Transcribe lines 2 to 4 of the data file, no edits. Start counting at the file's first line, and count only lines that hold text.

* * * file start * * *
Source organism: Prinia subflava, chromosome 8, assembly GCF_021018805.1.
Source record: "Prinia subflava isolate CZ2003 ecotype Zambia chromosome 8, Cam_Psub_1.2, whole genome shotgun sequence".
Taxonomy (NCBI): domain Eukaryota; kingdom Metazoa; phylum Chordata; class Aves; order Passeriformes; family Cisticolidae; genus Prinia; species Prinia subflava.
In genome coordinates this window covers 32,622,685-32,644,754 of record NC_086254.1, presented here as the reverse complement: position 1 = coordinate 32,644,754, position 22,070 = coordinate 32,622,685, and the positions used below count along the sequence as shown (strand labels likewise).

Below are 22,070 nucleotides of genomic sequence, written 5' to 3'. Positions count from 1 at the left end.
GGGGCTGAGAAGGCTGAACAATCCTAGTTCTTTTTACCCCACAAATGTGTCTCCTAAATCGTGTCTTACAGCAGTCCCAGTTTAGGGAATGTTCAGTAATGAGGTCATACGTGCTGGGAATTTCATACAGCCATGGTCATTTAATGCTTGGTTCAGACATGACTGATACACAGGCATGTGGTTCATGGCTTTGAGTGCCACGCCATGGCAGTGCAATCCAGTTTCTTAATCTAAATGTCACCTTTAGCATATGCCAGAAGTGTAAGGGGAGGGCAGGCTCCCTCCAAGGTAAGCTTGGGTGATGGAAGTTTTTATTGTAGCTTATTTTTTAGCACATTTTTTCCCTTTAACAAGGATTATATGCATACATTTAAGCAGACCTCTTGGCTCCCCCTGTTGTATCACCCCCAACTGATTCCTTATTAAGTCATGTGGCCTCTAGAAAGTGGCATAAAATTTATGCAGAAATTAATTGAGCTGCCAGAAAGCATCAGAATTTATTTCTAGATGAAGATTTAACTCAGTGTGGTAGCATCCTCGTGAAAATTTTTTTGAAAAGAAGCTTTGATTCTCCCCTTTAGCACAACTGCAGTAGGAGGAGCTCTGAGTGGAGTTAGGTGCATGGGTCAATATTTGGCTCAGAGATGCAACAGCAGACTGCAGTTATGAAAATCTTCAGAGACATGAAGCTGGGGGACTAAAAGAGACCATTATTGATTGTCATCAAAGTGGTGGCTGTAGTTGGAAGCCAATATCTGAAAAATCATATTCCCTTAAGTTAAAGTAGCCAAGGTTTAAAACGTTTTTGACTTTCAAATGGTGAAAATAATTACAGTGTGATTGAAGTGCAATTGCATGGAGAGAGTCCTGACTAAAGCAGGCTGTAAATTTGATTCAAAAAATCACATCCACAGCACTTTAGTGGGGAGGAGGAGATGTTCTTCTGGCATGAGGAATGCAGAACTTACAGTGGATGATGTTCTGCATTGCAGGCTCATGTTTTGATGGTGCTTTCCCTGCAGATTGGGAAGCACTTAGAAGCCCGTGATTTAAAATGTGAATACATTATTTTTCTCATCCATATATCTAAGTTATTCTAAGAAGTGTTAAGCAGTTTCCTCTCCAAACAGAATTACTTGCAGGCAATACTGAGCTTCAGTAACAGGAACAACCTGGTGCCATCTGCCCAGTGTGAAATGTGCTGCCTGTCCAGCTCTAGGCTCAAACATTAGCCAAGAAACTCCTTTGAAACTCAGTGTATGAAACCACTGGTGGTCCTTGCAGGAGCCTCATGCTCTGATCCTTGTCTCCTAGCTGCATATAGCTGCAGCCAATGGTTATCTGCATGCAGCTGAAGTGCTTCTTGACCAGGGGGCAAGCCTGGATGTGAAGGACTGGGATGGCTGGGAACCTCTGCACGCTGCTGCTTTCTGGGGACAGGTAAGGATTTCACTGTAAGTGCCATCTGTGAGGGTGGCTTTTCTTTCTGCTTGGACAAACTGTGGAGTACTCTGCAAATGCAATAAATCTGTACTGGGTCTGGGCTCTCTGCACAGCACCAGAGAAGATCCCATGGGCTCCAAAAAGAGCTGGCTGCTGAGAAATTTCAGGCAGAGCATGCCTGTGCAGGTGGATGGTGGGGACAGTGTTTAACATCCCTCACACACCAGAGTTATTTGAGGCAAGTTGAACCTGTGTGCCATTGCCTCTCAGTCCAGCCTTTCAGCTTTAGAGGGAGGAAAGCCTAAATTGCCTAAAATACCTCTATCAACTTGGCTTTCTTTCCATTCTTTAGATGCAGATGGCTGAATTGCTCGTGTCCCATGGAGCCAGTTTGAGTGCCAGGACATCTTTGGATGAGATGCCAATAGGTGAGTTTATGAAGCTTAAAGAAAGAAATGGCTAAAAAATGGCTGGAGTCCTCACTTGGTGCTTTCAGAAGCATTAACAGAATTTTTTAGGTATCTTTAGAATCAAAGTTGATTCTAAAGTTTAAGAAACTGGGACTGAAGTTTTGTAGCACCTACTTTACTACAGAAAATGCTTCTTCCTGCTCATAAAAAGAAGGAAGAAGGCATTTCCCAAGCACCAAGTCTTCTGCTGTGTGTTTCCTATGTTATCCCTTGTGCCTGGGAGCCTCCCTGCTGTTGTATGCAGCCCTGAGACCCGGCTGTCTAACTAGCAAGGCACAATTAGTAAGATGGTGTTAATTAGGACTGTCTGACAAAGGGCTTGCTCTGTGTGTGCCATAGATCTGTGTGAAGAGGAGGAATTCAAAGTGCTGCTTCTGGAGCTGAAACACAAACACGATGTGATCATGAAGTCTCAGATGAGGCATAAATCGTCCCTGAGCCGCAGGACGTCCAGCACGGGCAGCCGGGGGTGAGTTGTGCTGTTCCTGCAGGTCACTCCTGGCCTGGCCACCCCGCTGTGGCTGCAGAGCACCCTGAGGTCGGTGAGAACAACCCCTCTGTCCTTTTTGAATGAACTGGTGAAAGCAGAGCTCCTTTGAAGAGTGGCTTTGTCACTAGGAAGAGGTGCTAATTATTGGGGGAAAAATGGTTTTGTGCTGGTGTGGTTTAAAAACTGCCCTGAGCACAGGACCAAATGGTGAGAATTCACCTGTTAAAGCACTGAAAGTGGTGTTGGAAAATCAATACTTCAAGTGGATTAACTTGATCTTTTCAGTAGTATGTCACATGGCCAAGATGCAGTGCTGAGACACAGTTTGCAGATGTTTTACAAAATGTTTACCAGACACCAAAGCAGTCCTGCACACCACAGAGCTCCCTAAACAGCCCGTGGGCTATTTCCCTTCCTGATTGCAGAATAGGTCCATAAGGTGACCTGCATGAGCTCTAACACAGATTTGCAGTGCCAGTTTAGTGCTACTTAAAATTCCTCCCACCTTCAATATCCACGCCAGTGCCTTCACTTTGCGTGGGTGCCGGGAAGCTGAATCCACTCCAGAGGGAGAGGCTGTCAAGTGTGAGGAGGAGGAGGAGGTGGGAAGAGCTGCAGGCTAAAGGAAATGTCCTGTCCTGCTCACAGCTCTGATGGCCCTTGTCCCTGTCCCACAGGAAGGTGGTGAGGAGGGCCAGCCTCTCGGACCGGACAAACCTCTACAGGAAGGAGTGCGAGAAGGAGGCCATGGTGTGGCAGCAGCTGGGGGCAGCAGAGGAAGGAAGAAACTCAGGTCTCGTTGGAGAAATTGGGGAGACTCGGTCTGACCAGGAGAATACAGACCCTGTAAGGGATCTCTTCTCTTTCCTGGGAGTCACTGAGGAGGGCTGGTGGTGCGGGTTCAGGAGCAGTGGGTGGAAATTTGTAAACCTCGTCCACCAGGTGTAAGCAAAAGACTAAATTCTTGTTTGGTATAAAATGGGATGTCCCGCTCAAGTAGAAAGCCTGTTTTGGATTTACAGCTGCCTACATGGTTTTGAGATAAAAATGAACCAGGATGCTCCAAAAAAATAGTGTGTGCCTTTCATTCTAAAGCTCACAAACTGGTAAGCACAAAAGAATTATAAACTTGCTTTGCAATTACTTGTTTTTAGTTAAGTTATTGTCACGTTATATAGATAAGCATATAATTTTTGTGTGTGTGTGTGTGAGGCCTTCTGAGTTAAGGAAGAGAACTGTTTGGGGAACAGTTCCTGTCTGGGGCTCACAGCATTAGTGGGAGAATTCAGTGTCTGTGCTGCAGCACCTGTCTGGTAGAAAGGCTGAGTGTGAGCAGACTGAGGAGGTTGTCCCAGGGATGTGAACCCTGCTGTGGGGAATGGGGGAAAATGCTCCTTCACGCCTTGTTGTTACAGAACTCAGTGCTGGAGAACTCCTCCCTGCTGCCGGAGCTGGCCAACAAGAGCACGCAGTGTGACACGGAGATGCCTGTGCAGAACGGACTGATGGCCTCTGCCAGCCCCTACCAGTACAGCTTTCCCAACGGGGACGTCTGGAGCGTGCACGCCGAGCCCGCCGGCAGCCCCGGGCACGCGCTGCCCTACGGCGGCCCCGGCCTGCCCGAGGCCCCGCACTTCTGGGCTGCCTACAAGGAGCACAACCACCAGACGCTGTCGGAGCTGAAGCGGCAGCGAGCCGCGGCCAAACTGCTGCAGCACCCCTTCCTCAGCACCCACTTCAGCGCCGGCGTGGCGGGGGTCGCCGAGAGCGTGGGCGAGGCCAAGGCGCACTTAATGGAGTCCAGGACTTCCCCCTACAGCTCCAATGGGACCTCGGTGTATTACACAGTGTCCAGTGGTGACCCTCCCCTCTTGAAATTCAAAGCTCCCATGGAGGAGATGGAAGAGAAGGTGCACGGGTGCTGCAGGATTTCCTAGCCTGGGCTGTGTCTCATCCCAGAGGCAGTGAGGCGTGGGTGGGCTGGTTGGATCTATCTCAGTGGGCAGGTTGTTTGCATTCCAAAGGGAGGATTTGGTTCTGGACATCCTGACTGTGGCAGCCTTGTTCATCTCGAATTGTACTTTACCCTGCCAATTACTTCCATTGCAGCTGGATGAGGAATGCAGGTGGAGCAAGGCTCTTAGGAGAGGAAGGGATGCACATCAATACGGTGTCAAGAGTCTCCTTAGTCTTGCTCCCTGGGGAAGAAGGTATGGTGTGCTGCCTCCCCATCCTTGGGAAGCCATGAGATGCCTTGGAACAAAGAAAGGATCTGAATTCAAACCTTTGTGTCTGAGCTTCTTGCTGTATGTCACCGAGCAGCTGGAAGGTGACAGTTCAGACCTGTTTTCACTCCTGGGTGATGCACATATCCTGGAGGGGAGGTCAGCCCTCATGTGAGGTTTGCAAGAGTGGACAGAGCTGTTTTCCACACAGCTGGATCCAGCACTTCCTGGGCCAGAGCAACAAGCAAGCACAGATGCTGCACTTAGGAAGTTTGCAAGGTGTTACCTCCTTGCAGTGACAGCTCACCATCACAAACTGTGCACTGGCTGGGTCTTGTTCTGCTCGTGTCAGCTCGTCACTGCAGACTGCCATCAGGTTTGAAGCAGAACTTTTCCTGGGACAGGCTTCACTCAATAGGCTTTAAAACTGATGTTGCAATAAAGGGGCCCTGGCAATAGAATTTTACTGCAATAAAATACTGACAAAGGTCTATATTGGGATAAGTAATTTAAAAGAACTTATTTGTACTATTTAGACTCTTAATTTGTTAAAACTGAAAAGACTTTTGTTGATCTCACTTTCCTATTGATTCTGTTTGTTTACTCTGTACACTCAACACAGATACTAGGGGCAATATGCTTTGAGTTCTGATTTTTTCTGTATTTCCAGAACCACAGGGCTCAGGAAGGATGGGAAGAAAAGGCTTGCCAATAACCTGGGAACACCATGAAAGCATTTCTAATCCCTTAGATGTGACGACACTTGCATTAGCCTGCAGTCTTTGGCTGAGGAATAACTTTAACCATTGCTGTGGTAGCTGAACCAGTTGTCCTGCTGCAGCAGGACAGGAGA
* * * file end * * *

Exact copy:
Source record: "Prinia subflava isolate CZ2003 ecotype Zambia chromosome 8, Cam_Psub_1.2, whole genome shotgun sequence".
Taxonomy (NCBI): domain Eukaryota; kingdom Metazoa; phylum Chordata; class Aves; order Passeriformes; family Cisticolidae; genus Prinia; species Prinia subflava.
In genome coordinates this window covers 32,622,685-32,644,754 of record NC_086254.1, presented here as the reverse complement: position 1 = coordinate 32,644,754, position 22,070 = coordinate 32,622,685, and the positions used below count along the sequence as shown (strand labels likewise).